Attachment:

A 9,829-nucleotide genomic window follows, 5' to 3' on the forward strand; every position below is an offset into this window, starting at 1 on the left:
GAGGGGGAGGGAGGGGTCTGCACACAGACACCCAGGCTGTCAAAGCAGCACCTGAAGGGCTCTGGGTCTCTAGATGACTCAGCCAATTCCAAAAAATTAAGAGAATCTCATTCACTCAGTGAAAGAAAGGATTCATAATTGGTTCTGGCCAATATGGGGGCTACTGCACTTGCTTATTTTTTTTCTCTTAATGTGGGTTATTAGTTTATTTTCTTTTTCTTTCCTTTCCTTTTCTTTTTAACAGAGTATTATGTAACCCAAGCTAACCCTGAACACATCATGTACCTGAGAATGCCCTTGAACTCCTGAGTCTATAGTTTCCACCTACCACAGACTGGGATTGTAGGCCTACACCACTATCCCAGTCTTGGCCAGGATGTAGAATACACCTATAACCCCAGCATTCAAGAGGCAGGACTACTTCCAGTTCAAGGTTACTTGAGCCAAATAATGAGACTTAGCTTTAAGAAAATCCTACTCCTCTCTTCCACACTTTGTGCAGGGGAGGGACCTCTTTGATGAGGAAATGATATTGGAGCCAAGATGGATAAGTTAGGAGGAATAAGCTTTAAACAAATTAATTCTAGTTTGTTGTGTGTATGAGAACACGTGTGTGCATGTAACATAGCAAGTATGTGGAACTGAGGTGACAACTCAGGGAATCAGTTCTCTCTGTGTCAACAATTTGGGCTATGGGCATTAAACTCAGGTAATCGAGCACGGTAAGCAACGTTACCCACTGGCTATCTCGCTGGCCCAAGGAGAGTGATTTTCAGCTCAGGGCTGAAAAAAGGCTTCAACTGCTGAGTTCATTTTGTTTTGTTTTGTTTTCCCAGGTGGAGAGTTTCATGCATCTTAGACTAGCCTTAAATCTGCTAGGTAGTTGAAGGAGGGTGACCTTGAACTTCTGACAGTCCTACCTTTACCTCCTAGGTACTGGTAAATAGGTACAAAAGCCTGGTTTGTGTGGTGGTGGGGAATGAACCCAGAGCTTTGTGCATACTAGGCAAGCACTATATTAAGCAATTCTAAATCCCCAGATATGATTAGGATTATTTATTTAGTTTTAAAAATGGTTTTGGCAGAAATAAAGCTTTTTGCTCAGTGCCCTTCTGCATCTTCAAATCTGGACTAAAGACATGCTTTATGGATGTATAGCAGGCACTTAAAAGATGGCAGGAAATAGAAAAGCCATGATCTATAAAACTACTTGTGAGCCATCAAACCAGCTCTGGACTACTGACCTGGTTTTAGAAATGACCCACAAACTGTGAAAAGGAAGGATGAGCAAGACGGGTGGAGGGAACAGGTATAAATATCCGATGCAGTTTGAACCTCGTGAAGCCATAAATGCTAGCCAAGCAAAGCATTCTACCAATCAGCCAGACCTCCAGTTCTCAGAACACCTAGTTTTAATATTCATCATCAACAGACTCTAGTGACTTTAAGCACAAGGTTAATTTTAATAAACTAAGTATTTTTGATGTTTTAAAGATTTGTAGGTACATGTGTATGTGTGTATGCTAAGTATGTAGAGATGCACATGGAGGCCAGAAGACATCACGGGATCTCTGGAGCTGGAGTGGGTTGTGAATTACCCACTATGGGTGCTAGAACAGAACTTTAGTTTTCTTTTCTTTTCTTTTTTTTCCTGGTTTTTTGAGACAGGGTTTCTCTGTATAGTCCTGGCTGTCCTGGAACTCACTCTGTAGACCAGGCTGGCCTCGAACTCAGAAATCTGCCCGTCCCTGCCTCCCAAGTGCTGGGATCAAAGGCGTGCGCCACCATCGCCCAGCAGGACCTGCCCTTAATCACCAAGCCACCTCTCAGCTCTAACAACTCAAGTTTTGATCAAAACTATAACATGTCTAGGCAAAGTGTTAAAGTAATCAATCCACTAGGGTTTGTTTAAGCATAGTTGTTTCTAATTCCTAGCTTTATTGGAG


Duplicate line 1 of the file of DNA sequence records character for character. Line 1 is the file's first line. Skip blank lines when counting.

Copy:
A 9,829-nucleotide genomic window follows, 5' to 3' on the forward strand; every position below is an offset into this window, starting at 1 on the left: